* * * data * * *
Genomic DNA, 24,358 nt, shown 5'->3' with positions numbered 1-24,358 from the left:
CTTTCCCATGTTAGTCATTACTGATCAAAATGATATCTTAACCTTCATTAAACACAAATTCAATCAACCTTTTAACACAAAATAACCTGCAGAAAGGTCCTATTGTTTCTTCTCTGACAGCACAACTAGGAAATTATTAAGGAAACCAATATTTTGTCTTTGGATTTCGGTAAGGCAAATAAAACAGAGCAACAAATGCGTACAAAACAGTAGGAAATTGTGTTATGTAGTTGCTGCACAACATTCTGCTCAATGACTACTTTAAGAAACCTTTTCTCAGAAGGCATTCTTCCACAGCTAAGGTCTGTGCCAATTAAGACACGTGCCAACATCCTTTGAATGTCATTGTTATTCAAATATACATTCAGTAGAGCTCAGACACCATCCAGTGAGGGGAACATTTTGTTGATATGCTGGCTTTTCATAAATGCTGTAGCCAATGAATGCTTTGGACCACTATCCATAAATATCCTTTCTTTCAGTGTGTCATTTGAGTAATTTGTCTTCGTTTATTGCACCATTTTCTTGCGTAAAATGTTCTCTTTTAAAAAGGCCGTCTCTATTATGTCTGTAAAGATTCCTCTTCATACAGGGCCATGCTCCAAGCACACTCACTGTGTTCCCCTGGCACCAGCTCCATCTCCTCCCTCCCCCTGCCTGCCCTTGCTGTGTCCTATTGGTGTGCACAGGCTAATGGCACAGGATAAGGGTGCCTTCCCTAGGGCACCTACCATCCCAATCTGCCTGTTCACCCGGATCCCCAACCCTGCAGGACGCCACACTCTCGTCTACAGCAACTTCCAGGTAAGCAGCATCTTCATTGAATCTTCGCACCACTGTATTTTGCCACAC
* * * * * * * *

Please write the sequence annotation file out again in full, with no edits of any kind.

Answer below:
Genomic DNA, 24,358 nt, shown 5'->3' with positions numbered 1-24,358 from the left:
CTTTCCCATGTTAGTCATTACTGATCAAAATGATATCTTAACCTTCATTAAACACAAATTCAATCAACCTTTTAACACAAAATAACCTGCAGAAAGGTCCTATTGTTTCTTCTCTGACAGCACAACTAGGAAATTATTAAGGAAACCAATATTTTGTCTTTGGATTTCGGTAAGGCAAATAAAACAGAGCAACAAATGCGTACAAAACAGTAGGAAATTGTGTTATGTAGTTGCTGCACAACATTCTGCTCAATGACTACTTTAAGAAACCTTTTCTCAGAAGGCATTCTTCCACAGCTAAGGTCTGTGCCAATTAAGACACGTGCCAACATCCTTTGAATGTCATTGTTATTCAAATATACATTCAGTAGAGCTCAGACACCATCCAGTGAGGGGAACATTTTGTTGATATGCTGGCTTTTCATAAATGCTGTAGCCAATGAATGCTTTGGACCACTATCCATAAATATCCTTTCTTTCAGTGTGTCATTTGAGTAATTTGTCTTCGTTTATTGCACCATTTTCTTGCGTAAAATGTTCTCTTTTAAAAAGGCCGTCTCTATTATGTCTGTAAAGATTCCTCTTCATACAGGGCCATGCTCCAAGCACACTCACTGTGTTCCCCTGGCACCAGCTCCATCTCCTCCCTCCCCCTGCCTGCCCTTGCTGTGTCCTATTGGTGTGCACAGGCTAATGGCACAGGATAAGGGTGCCTTCCCTAGGGCACCTACCATCCCAATCTGCCTGTTCACCCGGATCCCCAACCCTGCAGGACGCCACACTCTCGTCTACAGCAACTTCCAGGTAAGCAGCATCTTCATTGAATCTTCGCACCACTGTATTTTGCCACAC